Tuesday, June 1, 2010


All the edible plant guides talk about this leggy garden intruder, but they vary on their assessment of taste. Some state that it is not worth the effort of pulling off all the tiny leaves from the stringy stem, others say just eat the stem, still others say it is their favorite salad green.

So this weekend, when we found chickweed had fully infultrated Thag's mother's ivy patch, Thag and his brother helped her weed and collected a gallon ziplock bag full.

Looking at chickweed recipes found lots of variation and I decided to try the chickweed egg salad recipe I found on one of my favorite new websites: http://www.prodigalgardens.info/ . The egg salad was delicious, and the chickweed gave it a delightful herby flavor. I am excited to both try chickweed in new ways and to try more of the recipes found at the Prodigal Gardens site.

Ratings: Chickweed--4, Chickweed Egg Salad--5

We are often finding that an okay edible incorporated into the right recipe can leave us more satisfied than the edible alone, very much the way raw spinach on its own tastes alright but spanikopita is out of this world.


  1. I love that web site, too!

    I eat a lot of chickweed. A friend lets us keep a patch of it in her garden. She was teasing Denny for weeding the weeds out of his chickweed patch. I eat the chickweed stem and all, and mix it with other greens to make salads. Lately I’ve been making salads with chickweed, sorrel, and orpine. I also wash it and then heat the wet plant for just a minute until it wilts. Then I add it to soups and things instead of cooked spinach.

    The right combination of wild edibles can enhance each other as well. A number of weeks ago I enjoyed stir fries of dandelion buds and flowers combined with dried maitake, wild leeks, and more mild greens such as orpine or nettles.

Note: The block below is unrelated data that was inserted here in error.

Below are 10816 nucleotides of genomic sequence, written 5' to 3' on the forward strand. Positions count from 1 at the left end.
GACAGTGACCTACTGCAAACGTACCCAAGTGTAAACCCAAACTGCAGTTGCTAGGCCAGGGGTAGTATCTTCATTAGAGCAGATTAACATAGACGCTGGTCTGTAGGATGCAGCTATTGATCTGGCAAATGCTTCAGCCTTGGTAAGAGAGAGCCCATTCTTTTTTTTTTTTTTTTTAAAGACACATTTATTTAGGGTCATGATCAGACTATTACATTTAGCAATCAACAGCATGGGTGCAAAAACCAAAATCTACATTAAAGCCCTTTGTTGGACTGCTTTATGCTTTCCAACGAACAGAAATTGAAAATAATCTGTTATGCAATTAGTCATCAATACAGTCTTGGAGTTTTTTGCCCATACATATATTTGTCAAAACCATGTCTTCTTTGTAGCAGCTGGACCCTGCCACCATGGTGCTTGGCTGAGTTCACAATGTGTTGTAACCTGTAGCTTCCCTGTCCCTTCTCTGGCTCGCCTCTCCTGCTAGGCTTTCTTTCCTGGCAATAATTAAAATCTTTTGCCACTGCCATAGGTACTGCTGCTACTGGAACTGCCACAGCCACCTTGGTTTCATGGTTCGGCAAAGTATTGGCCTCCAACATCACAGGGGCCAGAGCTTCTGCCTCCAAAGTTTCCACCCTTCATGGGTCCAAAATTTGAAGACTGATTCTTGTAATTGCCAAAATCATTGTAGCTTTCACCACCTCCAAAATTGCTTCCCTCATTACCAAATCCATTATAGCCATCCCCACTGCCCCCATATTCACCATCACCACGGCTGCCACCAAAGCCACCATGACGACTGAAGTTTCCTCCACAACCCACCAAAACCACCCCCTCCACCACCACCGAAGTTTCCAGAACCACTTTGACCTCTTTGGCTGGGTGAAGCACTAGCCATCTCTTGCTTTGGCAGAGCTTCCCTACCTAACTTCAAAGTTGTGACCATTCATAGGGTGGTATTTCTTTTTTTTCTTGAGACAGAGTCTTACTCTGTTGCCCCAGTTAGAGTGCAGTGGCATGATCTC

2. Yum! Those stir-fries sound great. I love dandelions, orpine, leeks, and nettles all. Do you have a preference about which species of chickweed that you eat?

  3. I mostly just eat the common chickweed (Stellaria media). The mouse-ear chickweed is tougher in comparison, but maybe I should give it another chance. I notice that I crave different things during different years. It's good to go back and retry things. Sometimes I change my mind.

    I recently gathered some wild grape leaves that didn't taste so great. I'm not sure if it was the species I gathered or my mood or body's preference. Sometimes things taste better than I remembered, sometimes not so good.

    (I hope you saw my comment on your post on processing wild plants.)

  4. Thag, I was wondering if you could contact me. I’m writing on behalf of the visual editor for HouseLogic.com to request your permission to use one of your photos on the site. The photo nicely illustrates a topic we’re writing about. HouseLogic, published by the National Association of Realtors®, covers home ownership-related topics.
    My email address is cdodge@realtors.org